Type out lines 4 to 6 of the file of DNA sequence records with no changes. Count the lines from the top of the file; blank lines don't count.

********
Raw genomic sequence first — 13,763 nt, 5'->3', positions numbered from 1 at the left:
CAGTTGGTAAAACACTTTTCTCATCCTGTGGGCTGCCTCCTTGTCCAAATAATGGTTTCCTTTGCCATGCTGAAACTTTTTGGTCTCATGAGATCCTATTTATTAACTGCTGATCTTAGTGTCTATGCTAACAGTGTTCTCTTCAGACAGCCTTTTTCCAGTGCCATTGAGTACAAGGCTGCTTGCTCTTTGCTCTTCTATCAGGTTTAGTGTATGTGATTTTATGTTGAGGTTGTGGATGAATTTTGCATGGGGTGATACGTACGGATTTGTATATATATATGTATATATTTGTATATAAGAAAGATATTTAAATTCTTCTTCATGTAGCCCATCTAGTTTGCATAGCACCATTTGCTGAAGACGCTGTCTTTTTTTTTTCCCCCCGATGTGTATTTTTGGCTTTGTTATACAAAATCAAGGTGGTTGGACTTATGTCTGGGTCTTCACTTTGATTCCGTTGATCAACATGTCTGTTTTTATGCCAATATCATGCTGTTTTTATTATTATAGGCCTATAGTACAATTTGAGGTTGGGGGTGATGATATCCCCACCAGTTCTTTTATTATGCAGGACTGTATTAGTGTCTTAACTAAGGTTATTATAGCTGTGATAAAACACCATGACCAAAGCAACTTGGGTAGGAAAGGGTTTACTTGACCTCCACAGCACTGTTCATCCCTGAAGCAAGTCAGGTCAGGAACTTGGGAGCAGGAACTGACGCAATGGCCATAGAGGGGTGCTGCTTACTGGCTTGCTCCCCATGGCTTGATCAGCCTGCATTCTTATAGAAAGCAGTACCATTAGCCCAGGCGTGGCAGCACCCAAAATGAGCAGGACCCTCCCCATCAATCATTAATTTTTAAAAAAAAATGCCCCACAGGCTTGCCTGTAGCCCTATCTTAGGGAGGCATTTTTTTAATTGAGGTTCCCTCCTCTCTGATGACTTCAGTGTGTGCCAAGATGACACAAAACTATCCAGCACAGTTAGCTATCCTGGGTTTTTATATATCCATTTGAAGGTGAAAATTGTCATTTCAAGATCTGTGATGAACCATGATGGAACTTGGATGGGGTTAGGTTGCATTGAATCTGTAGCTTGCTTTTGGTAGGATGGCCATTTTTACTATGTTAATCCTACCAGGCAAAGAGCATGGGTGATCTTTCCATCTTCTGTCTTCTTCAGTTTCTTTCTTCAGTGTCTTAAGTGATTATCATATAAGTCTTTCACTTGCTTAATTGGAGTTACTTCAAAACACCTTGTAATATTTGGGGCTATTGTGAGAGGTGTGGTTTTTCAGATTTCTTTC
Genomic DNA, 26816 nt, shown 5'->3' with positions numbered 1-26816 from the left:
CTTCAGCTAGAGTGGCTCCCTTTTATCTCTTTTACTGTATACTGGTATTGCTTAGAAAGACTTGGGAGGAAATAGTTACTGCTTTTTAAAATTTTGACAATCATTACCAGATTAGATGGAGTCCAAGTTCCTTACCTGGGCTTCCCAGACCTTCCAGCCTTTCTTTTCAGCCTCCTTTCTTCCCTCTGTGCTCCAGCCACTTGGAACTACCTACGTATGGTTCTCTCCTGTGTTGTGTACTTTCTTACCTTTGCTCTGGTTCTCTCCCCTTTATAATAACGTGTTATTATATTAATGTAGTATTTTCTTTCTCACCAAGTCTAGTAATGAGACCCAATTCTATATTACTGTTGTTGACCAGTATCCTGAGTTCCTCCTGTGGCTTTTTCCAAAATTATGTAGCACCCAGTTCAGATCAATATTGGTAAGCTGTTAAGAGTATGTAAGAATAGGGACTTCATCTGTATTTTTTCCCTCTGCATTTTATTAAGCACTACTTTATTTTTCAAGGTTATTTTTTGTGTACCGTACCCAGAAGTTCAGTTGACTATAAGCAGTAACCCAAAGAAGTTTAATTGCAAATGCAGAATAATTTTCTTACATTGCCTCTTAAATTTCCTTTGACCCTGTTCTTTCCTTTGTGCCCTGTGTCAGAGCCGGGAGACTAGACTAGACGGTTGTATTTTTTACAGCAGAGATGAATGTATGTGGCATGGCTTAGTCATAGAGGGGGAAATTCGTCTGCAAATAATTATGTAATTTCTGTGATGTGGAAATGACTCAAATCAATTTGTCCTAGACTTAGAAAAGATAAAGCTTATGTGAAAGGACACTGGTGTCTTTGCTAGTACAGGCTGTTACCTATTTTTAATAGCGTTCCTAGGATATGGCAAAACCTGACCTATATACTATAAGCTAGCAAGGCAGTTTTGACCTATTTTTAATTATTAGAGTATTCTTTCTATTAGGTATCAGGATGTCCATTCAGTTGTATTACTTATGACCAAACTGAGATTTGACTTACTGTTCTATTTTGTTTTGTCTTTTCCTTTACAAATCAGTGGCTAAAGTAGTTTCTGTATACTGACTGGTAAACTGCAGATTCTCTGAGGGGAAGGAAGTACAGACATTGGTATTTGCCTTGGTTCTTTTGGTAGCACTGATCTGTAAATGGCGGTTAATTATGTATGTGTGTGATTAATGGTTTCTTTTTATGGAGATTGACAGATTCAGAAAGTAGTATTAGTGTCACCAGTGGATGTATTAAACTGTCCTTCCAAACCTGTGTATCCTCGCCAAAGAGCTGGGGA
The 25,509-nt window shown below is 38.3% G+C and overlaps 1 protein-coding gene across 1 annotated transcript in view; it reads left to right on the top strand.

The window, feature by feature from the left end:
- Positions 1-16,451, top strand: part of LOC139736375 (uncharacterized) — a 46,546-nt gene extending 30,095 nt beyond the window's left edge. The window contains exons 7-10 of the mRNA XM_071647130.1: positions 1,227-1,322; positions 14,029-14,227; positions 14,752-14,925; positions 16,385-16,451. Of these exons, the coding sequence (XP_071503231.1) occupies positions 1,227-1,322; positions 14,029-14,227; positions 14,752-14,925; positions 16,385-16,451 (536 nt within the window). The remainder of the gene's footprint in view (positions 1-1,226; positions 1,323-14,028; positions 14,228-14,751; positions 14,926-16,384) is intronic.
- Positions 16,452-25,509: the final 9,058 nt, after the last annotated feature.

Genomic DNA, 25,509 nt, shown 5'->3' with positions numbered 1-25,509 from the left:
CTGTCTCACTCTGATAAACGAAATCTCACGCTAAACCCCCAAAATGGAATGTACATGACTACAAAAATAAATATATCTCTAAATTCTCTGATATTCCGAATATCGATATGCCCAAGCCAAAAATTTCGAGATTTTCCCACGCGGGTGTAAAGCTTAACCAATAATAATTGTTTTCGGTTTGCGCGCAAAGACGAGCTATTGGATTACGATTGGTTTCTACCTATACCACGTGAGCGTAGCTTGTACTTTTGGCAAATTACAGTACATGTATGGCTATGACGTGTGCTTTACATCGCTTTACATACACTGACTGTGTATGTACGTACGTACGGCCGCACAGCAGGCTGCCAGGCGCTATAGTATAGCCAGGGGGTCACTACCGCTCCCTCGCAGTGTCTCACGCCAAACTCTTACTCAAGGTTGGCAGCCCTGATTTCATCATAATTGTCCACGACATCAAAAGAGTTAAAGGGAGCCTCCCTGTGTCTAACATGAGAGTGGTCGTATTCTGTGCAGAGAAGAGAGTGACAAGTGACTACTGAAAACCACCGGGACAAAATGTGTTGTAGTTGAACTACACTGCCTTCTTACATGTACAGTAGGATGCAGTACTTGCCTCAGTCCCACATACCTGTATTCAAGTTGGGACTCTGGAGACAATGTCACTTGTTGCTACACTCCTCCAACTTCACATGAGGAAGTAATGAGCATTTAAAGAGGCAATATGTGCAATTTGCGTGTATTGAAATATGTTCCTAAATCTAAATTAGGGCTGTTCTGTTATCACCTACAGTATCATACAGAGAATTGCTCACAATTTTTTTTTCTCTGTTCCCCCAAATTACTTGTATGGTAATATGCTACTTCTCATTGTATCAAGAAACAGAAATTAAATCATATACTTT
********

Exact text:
CTTCAGCTAGAGTGGCTCCCTTTTATCTCTTTTACTGTATACTGGTATTGCTTAGAAAGACTTGGGAGGAAATAGTTACTGCTTTTTAAAATTTTGACAATCATTACCAGATTAGATGGAGTCCAAGTTCCTTACCTGGGCTTCCCAGACCTTCCAGCCTTTCTTTTCAGCCTCCTTTCTTCCCTCTGTGCTCCAGCCACTTGGAACTACCTACGTATGGTTCTCTCCTGTGTTGTGTACTTTCTTACCTTTGCTCTGGTTCTCTCCCCTTTATAATAACGTGTTATTATATTAATGTAGTATTTTCTTTCTCACCAAGTCTAGTAATGAGACCCAATTCTATATTACTGTTGTTGACCAGTATCCTGAGTTCCTCCTGTGGCTTTTTCCAAAATTATGTAGCACCCAGTTCAGATCAATATTGGTAAGCTGTTAAGAGTATGTAAGAATAGGGACTTCATCTGTATTTTTTCCCTCTGCATTTTATTAAGCACTACTTTATTTTTCAAGGTTATTTTTTGTGTACCGTACCCAGAAGTTCAGTTGACTATAAGCAGTAACCCAAAGAAGTTTAATTGCAAATGCAGAATAATTTTCTTACATTGCCTCTTAAATTTCCTTTGACCCTGTTCTTTCCTTTGTGCCCTGTGTCAGAGCCGGGAGACTAGACTAGACGGTTGTATTTTTTACAGCAGAGATGAATGTATGTGGCATGGCTTAGTCATAGAGGGGGAAATTCGTCTGCAAATAATTATGTAATTTCTGTGATGTGGAAATGACTCAAATCAATTTGTCCTAGACTTAGAAAAGATAAAGCTTATGTGAAAGGACACTGGTGTCTTTGCTAGTACAGGCTGTTACCTATTTTTAATAGCGTTCCTAGGATATGGCAAAACCTGACCTATATACTATAAGCTAGCAAGGCAGTTTTGACCTATTTTTAATTATTAGAGTATTCTTTCTATTAGGTATCAGGATGTCCATTCAGTTGTATTACTTATGACCAAACTGAGATTTGACTTACTGTTCTATTTTGTTTTGTCTTTTCCTTTACAAATCAGTGGCTAAAGTAGTTTCTGTATACTGACTGGTAAACTGCAGATTCTCTGAGGGGAAGGAAGTACAGACATTGGTATTTGCCTTGGTTCTTTTGGTAGCACTGATCTGTAAATGGCGGTTAATTATGTATGTGTGTGATTAATGGTTTCTTTTTATGGAGATTGACAGATTCAGAAAGTAGTATTAGTGTCACCAGTGGATGTATTAAACTGTCCTTCCAAACCTGTGTATCCTCGCCAAAGAGCTGGGGA
The 25,509-nt window shown below is 38.3% G+C and overlaps 1 protein-coding gene across 1 annotated transcript in view; it reads left to right on the top strand.

The window, feature by feature from the left end: